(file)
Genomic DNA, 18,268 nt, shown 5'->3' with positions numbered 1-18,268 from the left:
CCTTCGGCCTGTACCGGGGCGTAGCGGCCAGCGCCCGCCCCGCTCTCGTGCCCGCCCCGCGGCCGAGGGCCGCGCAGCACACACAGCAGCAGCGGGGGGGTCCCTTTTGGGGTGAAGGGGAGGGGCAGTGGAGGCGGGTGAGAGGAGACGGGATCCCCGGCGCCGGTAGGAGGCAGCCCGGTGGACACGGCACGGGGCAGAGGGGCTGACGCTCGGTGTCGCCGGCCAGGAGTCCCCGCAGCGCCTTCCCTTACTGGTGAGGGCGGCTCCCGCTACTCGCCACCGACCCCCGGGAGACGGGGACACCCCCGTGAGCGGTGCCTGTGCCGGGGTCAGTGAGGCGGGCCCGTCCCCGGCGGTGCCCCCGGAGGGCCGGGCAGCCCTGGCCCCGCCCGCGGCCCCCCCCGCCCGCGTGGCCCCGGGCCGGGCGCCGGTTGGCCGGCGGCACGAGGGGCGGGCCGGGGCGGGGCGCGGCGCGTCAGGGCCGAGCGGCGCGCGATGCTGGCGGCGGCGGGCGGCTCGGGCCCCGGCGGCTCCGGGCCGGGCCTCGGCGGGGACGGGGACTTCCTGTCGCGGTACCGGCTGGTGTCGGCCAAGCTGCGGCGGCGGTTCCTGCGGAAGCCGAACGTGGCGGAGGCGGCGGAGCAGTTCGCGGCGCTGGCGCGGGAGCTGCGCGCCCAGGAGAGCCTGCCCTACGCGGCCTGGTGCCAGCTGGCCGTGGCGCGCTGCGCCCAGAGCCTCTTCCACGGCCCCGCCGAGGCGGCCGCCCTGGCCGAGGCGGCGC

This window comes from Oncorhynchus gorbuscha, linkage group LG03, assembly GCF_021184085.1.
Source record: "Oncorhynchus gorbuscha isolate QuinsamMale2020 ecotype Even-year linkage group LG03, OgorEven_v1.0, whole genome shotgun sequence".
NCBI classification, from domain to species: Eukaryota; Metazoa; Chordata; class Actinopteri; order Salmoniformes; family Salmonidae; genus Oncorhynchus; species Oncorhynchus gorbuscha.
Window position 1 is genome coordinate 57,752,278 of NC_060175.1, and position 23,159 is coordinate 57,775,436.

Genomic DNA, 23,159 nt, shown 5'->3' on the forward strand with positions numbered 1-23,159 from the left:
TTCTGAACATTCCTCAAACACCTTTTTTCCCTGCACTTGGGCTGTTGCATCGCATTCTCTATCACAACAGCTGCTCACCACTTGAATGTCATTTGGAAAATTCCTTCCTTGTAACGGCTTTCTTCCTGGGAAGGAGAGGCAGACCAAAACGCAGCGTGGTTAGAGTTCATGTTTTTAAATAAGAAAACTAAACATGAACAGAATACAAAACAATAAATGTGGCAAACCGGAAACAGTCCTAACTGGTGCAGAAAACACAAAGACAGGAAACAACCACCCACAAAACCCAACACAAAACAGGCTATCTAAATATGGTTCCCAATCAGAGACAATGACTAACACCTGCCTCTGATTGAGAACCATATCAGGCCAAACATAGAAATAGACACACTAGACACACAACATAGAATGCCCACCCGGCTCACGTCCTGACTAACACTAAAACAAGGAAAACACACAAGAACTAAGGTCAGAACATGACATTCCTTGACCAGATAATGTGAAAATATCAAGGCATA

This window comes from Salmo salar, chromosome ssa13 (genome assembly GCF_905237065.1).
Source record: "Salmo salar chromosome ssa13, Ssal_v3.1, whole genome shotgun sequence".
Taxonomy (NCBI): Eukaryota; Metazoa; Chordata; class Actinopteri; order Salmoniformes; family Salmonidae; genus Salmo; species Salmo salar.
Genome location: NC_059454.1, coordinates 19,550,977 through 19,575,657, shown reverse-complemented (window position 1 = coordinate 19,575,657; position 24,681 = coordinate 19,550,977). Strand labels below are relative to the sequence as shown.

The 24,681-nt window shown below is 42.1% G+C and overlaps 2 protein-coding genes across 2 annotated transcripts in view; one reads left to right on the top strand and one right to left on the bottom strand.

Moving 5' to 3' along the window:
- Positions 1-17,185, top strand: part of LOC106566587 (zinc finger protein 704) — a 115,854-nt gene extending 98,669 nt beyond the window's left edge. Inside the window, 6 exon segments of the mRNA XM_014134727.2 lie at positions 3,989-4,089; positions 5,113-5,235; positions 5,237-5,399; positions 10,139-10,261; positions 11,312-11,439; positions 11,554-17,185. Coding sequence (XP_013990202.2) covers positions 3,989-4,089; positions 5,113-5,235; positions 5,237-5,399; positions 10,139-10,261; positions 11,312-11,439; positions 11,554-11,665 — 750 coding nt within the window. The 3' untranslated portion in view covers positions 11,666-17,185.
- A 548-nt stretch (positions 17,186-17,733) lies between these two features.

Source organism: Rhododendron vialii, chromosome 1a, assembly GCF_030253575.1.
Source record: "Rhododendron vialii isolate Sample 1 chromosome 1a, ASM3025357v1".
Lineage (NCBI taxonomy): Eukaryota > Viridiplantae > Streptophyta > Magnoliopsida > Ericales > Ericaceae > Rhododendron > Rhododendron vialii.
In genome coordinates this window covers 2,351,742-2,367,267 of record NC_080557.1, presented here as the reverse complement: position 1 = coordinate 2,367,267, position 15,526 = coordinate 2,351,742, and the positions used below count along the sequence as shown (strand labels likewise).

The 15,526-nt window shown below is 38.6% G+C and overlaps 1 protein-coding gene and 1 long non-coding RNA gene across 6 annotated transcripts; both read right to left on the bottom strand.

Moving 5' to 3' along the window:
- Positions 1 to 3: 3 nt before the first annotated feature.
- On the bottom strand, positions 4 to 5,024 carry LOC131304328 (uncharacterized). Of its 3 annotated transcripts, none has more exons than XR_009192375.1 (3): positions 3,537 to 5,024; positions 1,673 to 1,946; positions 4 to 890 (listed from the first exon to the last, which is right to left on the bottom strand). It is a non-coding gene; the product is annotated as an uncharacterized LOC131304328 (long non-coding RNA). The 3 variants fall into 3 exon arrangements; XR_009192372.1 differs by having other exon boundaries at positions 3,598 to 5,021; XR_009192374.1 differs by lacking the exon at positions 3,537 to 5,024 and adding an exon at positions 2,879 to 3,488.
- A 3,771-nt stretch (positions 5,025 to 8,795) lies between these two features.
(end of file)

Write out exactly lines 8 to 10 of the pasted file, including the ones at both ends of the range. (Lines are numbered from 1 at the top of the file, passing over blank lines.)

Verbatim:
TTCTGAACATTCCTCAAACACCTTTTTTCCCTGCACTTGGGCTGTTGCATCGCATTCTCTATCACAACAGCTGCTCACCACTTGAATGTCATTTGGAAAATTCCTTCCTTGTAACGGCTTTCTTCCTGGGAAGGAGAGGCAGACCAAAACGCAGCGTGGTTAGAGTTCATGTTTTTAAATAAGAAAACTAAACATGAACAGAATACAAAACAATAAATGTGGCAAACCGGAAACAGTCCTAACTGGTGCAGAAAACACAAAGACAGGAAACAACCACCCACAAAACCCAACACAAAACAGGCTATCTAAATATGGTTCCCAATCAGAGACAATGACTAACACCTGCCTCTGATTGAGAACCATATCAGGCCAAACATAGAAATAGACACACTAGACACACAACATAGAATGCCCACCCGGCTCACGTCCTGACTAACACTAAAACAAGGAAAACACACAAGAACTAAGGTCAGAACATGACATTCCTTGACCAGATAATGTGAAAATATCAAGGCATA

This window comes from Salmo salar, chromosome ssa13 (genome assembly GCF_905237065.1).
Source record: "Salmo salar chromosome ssa13, Ssal_v3.1, whole genome shotgun sequence".